RV Trips and the Invitation to the Unknown

CrossOver reflection for Week Fifteen • Beginning March 10, 2019
We Make the Road by Walking, Chapter 28

Rev. Jenny Smith


When I was finishing up 7th grade, my parents thought it would be a brilliant idea to take two summer months to drive from Alaska to New York and back. Six of us sleeping in one contained vehicle sounded like a fairly awful idea to me. I was just getting comfortable with my group of junior high school friends and couldn’t bear the thought of being away from my newly budding social scene for two whole months. I liked my family, but come on. That’s a lot for a 7th grader.

They registered my complaint but it did not alter our plans. We hit the road and much to the surprise of my awkward 13-year-old self, we had a good time. Shh, don’t tell my parents. We stopped at funny landmarks, explored new cities, visited family and watched 4th of July fireworks at the Statue of Liberty. 

I’ll always remember the moment we got home. We were donewith being in that RV. Three of the six of us were crying as we pulled into the parsonage driveway in Soldotna, Alaska. Someone requested a group picture where we each held a piece of paper that spelled out, “We made it 11,000 miles!” We smiled through our tears.

It was an adventure my 13-year-old self never would have chosen. It was too far from my normal life and routine. It was full of unknown and unusual. The only constant was my family’s presence.

Turns out that was enough.

In different seasons, we’re each invited into a new adventure. It might arrive in the mail labeled as New Job. Retirement. You’re Pregnant. Illness. Engagement. World Crisis. Denominational Uncertainty. Or maybe your invitation is so subtle and sneaky that you almost miss it: Anxiety. Depression. Loneliness. Disappointment. Stress. Fear. 

Your backpack feels achingly empty when you embark on a new adventure you haven’t traveled before. Your guide simply invites you to gather your energy with a deep breath in. And a long release of a deep breath out. And just when you think you’ll have to make this journey on your own, a noise startles you from behind. You glance over and see your people. Your friends. Your family. Your community. Because they love you, they’re saying yes to your invitation too. They are willing to walk with you on this unknown path.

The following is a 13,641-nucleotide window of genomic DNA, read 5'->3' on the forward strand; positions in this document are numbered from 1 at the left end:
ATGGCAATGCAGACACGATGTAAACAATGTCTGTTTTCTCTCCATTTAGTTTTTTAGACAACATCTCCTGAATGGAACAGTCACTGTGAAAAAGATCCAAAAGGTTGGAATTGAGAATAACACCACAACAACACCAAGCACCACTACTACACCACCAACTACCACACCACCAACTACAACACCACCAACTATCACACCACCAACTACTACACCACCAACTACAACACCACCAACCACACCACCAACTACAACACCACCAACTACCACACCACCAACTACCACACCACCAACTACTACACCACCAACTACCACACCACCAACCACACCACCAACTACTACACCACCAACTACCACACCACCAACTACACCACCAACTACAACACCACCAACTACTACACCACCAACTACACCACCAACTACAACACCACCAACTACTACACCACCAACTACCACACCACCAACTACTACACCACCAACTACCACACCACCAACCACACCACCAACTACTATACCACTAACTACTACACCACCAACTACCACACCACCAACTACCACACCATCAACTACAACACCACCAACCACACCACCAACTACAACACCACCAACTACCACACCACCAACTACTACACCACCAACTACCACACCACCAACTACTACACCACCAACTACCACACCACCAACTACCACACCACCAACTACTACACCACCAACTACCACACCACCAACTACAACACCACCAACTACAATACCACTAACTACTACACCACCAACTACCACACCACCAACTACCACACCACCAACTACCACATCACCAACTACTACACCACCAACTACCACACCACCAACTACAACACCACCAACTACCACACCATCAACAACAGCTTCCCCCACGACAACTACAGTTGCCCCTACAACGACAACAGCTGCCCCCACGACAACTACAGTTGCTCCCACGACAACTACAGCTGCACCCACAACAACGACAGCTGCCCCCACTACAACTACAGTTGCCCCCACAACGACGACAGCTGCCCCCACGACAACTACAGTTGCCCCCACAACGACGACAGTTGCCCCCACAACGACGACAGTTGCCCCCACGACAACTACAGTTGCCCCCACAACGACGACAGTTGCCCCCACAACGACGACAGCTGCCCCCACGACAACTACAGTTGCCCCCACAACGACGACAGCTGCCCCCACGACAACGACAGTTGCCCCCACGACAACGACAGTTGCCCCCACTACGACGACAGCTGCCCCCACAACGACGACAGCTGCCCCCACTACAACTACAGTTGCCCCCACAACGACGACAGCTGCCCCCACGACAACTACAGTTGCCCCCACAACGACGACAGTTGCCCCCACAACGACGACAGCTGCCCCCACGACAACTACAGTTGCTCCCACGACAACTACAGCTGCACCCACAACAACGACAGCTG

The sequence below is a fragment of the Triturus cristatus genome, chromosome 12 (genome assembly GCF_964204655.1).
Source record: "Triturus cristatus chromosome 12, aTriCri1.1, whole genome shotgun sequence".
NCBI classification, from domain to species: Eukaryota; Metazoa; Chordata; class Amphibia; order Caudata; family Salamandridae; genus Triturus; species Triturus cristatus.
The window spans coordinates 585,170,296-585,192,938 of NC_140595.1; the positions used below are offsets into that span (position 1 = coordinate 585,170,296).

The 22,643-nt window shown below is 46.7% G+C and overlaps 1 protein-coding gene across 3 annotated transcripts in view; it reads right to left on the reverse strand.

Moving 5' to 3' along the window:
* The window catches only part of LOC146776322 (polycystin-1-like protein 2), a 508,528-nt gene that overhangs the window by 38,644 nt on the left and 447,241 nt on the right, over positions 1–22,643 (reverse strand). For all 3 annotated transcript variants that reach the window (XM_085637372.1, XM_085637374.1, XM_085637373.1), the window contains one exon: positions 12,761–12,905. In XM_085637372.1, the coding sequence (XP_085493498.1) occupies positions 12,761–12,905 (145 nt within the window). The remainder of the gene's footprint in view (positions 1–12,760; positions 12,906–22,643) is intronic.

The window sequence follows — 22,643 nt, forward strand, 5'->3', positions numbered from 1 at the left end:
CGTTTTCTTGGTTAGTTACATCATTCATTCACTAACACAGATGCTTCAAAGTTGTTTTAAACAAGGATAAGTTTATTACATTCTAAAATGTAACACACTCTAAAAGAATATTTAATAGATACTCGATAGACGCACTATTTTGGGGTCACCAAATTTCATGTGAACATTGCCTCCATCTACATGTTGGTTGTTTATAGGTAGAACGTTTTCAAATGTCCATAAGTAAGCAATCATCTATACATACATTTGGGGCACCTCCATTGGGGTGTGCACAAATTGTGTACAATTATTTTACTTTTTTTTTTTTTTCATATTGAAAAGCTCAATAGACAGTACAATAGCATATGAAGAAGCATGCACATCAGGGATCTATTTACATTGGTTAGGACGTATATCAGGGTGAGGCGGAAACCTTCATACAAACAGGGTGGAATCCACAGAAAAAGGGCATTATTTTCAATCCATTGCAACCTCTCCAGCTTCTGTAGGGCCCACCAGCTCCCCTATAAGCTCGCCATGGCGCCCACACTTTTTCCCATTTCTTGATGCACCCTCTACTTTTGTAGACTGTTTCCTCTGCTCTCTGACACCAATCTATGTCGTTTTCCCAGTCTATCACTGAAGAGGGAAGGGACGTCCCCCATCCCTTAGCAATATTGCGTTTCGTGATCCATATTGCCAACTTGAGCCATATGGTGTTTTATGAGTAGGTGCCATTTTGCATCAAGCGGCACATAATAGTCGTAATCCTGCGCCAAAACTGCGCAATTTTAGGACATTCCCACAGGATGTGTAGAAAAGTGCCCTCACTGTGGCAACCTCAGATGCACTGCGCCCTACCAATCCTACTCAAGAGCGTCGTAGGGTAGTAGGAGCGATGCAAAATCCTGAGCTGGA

Turns out that is enough.

My beloved friend, as you continue to receive invitations to adventure in your one holy life, I pray you would never embark upon those adventures alone. May you pause and look around to see people who are willing to sign up to go anywhere with you. Even if it’s two months in a hot RV across the country. 

Your unknown path may look a little like one you’ve seen before. It may parallel a path you’ve noticed before. It may intersect something familiar. Or just maybe, your adventure will lead you somewhere completely unfamiliar. And maybe that’s the best thing that could ever happen to you. 

The good news of Jesus Christ is that God is already present in every single invitation you’ll ever receive. May this hope give us ease to let go of old worn out pathways and to give an enthusiastic yes to the God of the unknown path. 

The Old Path

Something is shifting
I sense it
It’s quiet
Resolute
Expectant

Stepping into a new adventure 
Asks new things of me
It’s exciting
And sad
The old way made sense
The new way feels uncomfortable
Awkward
Unsure

I miss the old path
I knew it’s twists and turns
I knew the outcomes

And yet

You are present in the new thing

I look behind and see your faithfulness
I look ahead and see your faithfulness
Holding out your hand with 
A smile on your face

You know what’s to come
I do not

Am I willing to give up what I know to 
Follow you to where I don’t?

I know the excitement of a new adventure

God, keep extending your hand to me from the new path
I’ll follow
But stay close
I’m letting go of a lot and 
I need you


Rev. Jenny Smith serves as pastor to Marysville United Methodist Church in the Pacific Northwest Conference. You can find more of her writing on her blog.

Comment

  • Dear Rev. Smith – thank you for your excellent article. It took me back to my days pastoring at Eagle River, AK (diff. denomination). We traveled in a ‘remade’ school bus up the Alcan Highway… what an adventure… then, upon leaving Alaska, we took the Marine Highway… that adventure has embedded itself in my soul. The path? Well, it has not been what I thought, but that has made it all the better… blessings and Joy, Robin Franklin, Hughes Memorial UMC, Portland, OR

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